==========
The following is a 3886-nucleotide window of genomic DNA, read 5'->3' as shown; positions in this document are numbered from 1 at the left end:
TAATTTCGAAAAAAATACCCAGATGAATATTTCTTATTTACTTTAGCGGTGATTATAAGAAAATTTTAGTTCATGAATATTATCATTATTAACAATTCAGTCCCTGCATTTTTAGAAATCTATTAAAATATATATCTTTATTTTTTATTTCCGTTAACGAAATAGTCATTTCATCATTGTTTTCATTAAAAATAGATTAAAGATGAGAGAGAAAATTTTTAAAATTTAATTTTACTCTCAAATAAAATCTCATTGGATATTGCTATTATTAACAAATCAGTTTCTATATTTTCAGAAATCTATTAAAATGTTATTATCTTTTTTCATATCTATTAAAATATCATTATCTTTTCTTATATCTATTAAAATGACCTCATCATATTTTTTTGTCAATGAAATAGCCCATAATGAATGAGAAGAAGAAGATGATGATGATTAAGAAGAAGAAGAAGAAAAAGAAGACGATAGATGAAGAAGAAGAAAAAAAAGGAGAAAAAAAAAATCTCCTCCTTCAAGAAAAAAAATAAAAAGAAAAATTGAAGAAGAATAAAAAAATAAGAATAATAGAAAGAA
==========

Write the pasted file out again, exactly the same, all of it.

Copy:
The following is a 3886-nucleotide window of genomic DNA, read 5'->3' as shown; positions in this document are numbered from 1 at the left end:
TAATTTCGAAAAAAATACCCAGATGAATATTTCTTATTTACTTTAGCGGTGATTATAAGAAAATTTTAGTTCATGAATATTATCATTATTAACAATTCAGTCCCTGCATTTTTAGAAATCTATTAAAATATATATCTTTATTTTTTATTTCCGTTAACGAAATAGTCATTTCATCATTGTTTTCATTAAAAATAGATTAAAGATGAGAGAGAAAATTTTTAAAATTTAATTTTACTCTCAAATAAAATCTCATTGGATATTGCTATTATTAACAAATCAGTTTCTATATTTTCAGAAATCTATTAAAATGTTATTATCTTTTTTCATATCTATTAAAATATCATTATCTTTTCTTATATCTATTAAAATGACCTCATCATATTTTTTTGTCAATGAAATAGCCCATAATGAATGAGAAGAAGAAGATGATGATGATTAAGAAGAAGAAGAAGAAAAAGAAGACGATAGATGAAGAAGAAGAAAAAAAAGGAGAAAAAAAAAATCTCCTCCTTCAAGAAAAAAAATAAAAAGAAAAATTGAAGAAGAATAAAAAAATAAGAATAATAGAAAGAA